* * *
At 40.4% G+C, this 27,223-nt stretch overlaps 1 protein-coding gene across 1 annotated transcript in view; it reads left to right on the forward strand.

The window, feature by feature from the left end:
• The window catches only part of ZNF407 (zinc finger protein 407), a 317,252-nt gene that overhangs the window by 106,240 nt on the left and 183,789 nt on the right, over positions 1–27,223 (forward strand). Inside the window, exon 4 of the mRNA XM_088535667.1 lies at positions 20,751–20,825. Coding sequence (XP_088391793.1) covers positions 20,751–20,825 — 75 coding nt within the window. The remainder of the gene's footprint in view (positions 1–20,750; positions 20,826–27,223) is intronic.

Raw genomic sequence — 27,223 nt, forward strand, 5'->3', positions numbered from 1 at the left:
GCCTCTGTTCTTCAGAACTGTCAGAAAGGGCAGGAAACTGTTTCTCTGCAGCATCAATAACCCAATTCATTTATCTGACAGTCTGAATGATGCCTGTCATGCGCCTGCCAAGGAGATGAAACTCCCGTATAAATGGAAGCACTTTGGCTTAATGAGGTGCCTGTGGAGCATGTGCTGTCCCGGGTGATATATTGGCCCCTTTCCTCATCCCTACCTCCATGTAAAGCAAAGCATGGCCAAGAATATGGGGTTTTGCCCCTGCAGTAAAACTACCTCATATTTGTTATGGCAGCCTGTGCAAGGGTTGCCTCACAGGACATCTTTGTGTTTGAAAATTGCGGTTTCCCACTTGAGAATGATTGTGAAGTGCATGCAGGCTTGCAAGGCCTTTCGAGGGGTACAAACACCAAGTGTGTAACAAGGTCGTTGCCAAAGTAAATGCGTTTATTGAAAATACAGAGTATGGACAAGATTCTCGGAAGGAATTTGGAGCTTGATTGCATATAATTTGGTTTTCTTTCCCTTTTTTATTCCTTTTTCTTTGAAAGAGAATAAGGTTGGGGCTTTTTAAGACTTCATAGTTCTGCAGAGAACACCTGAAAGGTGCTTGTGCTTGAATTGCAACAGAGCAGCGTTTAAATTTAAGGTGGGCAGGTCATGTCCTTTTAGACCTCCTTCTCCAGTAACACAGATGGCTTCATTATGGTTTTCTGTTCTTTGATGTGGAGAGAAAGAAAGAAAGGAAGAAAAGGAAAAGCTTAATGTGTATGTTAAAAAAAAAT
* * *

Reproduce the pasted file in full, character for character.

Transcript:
At 40.4% G+C, this 27,223-nt stretch overlaps 1 protein-coding gene across 1 annotated transcript in view; it reads left to right on the forward strand.

The window, feature by feature from the left end:
• The window catches only part of ZNF407 (zinc finger protein 407), a 317,252-nt gene that overhangs the window by 106,240 nt on the left and 183,789 nt on the right, over positions 1–27,223 (forward strand). Inside the window, exon 4 of the mRNA XM_088535667.1 lies at positions 20,751–20,825. Coding sequence (XP_088391793.1) covers positions 20,751–20,825 — 75 coding nt within the window. The remainder of the gene's footprint in view (positions 1–20,750; positions 20,826–27,223) is intronic.

Raw genomic sequence — 27,223 nt, forward strand, 5'->3', positions numbered from 1 at the left:
GCCTCTGTTCTTCAGAACTGTCAGAAAGGGCAGGAAACTGTTTCTCTGCAGCATCAATAACCCAATTCATTTATCTGACAGTCTGAATGATGCCTGTCATGCGCCTGCCAAGGAGATGAAACTCCCGTATAAATGGAAGCACTTTGGCTTAATGAGGTGCCTGTGGAGCATGTGCTGTCCCGGGTGATATATTGGCCCCTTTCCTCATCCCTACCTCCATGTAAAGCAAAGCATGGCCAAGAATATGGGGTTTTGCCCCTGCAGTAAAACTACCTCATATTTGTTATGGCAGCCTGTGCAAGGGTTGCCTCACAGGACATCTTTGTGTTTGAAAATTGCGGTTTCCCACTTGAGAATGATTGTGAAGTGCATGCAGGCTTGCAAGGCCTTTCGAGGGGTACAAACACCAAGTGTGTAACAAGGTCGTTGCCAAAGTAAATGCGTTTATTGAAAATACAGAGTATGGACAAGATTCTCGGAAGGAATTTGGAGCTTGATTGCATATAATTTGGTTTTCTTTCCCTTTTTTATTCCTTTTTCTTTGAAAGAGAATAAGGTTGGGGCTTTTTAAGACTTCATAGTTCTGCAGAGAACACCTGAAAGGTGCTTGTGCTTGAATTGCAACAGAGCAGCGTTTAAATTTAAGGTGGGCAGGTCATGTCCTTTTAGACCTCCTTCTCCAGTAACACAGATGGCTTCATTATGGTTTTCTGTTCTTTGATGTGGAGAGAAAGAAAGAAAGGAAGAAAAGGAAAAGCTTAATGTGTATGTTAAAAAAAAAT